When they’re creating a dish, “everything is a source of inspiration: a song, a movie, a dream,” Marco tells us. “Sometimes an ingredient gives you the idea; other times you simply remember the sensation you experienced eating something as a child and you want to re-create it.” The important thing is to avoid blatant exaggeration: “as a diner, first of all I want to enjoy myself, eating honest but amazing food. That’s what I’m looking for when I’m thinking about a new dish. Mannerism has no place in the kitchen,” adds Francesca. “I don’t want to impress people with exercises in style: I want my clients to be engaged with what they’re eating.”
Could Mazzo be described as fusion? The term is reductive.
The kitchen is open to influences, but there’s a great deal of tradition too. The point is that everything is globalised today: “everyone follows their own path, but they also look further afield. Today we’re all naturally exposed to the traditions of other countries, and if they appeal to you, you’re inevitably influenced by them.” You understand what they mean immediately when you eat at Mazzo: one of their iconic dishes, fried tripe on a tomato chutney, is a reference to a solid tradition in Roman cooking combined with a preparation that is traditional, but comes from thousands of miles away.
“Cooking juices, stocks and reductions are also a fundamental part of our cooking today: that’s how we concentrate our flavours,” Marco explains. This approach has been regaining favour recently, in opposition to a fast cooking style, which is unfussy yet has some shortcomings. Reductions and cooking juices take longer, but they give the dish a different body, and mean that the whole animal can be used, including the cheaper cuts, whose qualities can be brought out with different cooking methods. Offal, for example, is very versatile and a staple of Roman cuisine. “We use a lot of offal, which is why we’re described as traditional. But that’s not the whole story: we’re looking for a finer tradition, combined with greater consistency in our choice of ingredients.”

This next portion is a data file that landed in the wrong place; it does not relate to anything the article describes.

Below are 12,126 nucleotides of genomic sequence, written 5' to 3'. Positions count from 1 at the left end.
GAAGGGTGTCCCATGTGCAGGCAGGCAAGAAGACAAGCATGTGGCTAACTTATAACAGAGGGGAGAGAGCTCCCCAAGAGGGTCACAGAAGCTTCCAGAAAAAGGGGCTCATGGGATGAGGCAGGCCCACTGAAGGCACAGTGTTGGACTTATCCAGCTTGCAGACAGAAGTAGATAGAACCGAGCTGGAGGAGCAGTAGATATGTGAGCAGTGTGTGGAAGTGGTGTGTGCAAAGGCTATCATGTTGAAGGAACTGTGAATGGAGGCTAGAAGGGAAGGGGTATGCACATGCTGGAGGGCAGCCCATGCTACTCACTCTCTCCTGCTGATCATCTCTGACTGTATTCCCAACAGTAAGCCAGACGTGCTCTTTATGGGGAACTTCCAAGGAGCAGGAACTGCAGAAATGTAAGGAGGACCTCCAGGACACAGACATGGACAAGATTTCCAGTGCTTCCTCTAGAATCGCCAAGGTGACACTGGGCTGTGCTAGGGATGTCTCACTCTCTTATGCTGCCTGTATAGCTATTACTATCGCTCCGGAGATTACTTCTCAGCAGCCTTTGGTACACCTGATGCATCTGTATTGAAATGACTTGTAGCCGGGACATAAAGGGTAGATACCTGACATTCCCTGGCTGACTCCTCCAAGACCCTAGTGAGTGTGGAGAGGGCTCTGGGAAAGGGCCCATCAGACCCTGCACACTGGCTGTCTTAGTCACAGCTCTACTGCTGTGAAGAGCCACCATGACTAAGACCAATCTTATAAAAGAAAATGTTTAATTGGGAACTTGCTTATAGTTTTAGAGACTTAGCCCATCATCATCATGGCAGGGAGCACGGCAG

Consistency also means using forgotten ingredients such as ciriole, small eels, served fried at Mazzo as custom dictates, with a twist provided by a garlic- and rosemary-flavoured mayonnaise. An encounter between tradition and creativity: the shape changes but the contents of the dish are the same, and the result is surprising.
A different background has given the pair a broader vision, a more rapid creative approach compared with the more rigid structures of a purely academic training. “Of course, it’s been difficult to make our name, and some people may still see us as practitioners of the eclecticism that distinguished our early years. We just want to improve every day, without following fashion.” That’s the way they like it: not conforming to cliché. They’re a thug couple in attitude, not by choice.
Plans for the future? They have plenty, all top secret.
“Then we’re going to conquer the world.” Francesca is joking, but really their approach would benefit many restaurateurs. The truth is that cooking, like all jobs, can be boring or it can be great fun. They’ve chosen to enjoy themselves, offering a marvellous example of freshness and innovation.
“When I have fun I feel at peace with myself and I transmit this to other people in the food I cook,” says Francesca. How great it would be if everyone in the business followed her example.